Palma is temperate most of the year, even in the colder months when the temperature can drop in other parts of the island. As an all-year-round destination, most of the hotels stay open, unlike those in the beach resorts. Off-season, particularly from January to April, and mid October to December, there are hotel bargains to be had. Special city fiestas include the Three Kings parade on January 5, Easter processions, Sant Juan fire fiesta in June and Nit de Art, night of art, in September.

Where to stay

Luxury living.

Sant Francesc Hotel Singular is a skilfully renovated, 19th-century mansion and boutique five-star situated in the capital's atmospheric historic quarter. Designed by well-known architect and designer, Maria José Cabré, the hotel has a warm, relaxing and pleasant ambience. There are 42 elegant and individually styled rooms; a number have balconies and verandas, and dreamy views over Sant Francesc square or the hotel's garden.

Sant Francesc Hotel Singular, Palma

Boutique beauty

With its stylish white façade, deep blue shutters and jaunty, nautical theme, Hotel Portixol has the feel of a beautifully designed yacht. It occupies an exclusive position in the gentrified harbour, directly overlooking the sea, and inside has a relaxed Scandinavian feel. There are 25 comfortable rooms comprising port and sea view doubles and two large suites, one of which, Atico, occupies the top floor and has its own lift and roof terrace.

Budget bolthole

The four-star Brondo Architect boutique hotel is a good-value and comfortable urban getaway right in the heart of Palma. It comprises three buildings in the same street and marries 17th-century Majorcan architecture with modern industrial design (no mean feat). The pièce de résistance on the first floor is the lovely bright dining-room-cum-bar and tranquil, leafy, wood-decked courtyard. See  our complete guide to the best hotels in Palma .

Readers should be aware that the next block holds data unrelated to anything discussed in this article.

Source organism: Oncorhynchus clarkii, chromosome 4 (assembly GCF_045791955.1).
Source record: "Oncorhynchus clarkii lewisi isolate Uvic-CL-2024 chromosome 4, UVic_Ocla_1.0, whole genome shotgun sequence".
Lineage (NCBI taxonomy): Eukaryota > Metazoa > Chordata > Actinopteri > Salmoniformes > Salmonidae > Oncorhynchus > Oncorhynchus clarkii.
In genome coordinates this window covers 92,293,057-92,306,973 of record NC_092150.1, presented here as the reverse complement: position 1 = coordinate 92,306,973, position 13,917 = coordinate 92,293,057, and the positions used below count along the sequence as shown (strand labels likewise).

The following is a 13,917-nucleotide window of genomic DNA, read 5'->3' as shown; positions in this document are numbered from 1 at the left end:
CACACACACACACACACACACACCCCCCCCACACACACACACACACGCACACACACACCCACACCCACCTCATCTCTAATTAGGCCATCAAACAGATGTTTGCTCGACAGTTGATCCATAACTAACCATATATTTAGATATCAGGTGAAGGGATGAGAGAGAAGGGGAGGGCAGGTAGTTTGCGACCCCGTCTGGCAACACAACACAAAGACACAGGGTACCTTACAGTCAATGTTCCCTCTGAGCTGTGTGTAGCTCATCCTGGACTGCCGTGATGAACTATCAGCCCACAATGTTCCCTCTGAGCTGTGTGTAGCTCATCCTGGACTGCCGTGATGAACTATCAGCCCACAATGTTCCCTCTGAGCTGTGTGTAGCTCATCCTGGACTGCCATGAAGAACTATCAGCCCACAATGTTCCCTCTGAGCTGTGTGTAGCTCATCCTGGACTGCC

Brondo Architect, Palma

The two emblematic food heroes visible in Palma, and island-wide, are sobrassada , a cured pork sausage made with paprika and sometimes, honey, and ensaïmada snail-shaped pastries that come in different sizes and are beautifully boxed for visitors. Other hot buys in Palma include Gordiola handmade glassware , traditional avarca leather sandals and siurell clay figure whistles .

Know before you go

Essential information.

  • Tourist board: 00 34 971 17 39 90;
  • Emergency fire and ambulance: 112
  • Emergency police: 092
  • British Consulate: Carrer dels Caputxins, 4, Palma. 0034 933 66 62 00;
  • Flight time: (from UK) Two hours
  • Currency: Euros €
  • Internationals dialling code: 00 34
  • Time difference: GMT + 1

Local laws and etiquette

  • Anti-social behaviour, such as drinking in public, and wearing inappropriate attire, such as beachwear, is unacceptable in Palma city and local police can issue heavy on-the-spot fines. Drunken and aggressive behaviour is not tolerated in local beach resorts either, and fines may be issued.
  • Although Majorcans speak Castilian Spanish, they are proud of their own language, Mallorquin, a dialect of Catalan. Road signs and public notices will often be written in the local language.
  • An excellent bus network serves Palma ( ) and there is also island-wide transport, including metro, train and bus, which run from Plaça de Espanya ( ). Taxis charge an initial €4.20 (£3.60) and the cost per km is approximately €2.50 (£2.15) (00 34 971 40 14 14). Bike hire is popular in Palma with many cycle lanes ( ).
  • Tipping is at a client’s discretion but 10 per cent is considered acceptable.
  • Mainly due to the warm weather, Majorcans tend to dine later so 2pm at lunchtime, and in the evening, the majority of locals won’t arrive at restaurants before 9pm and often later.
  • Normally Majorcans – male and female – will shake hands at a first meeting but some might offer women kisses on both cheeks. Men often hug male friends in public.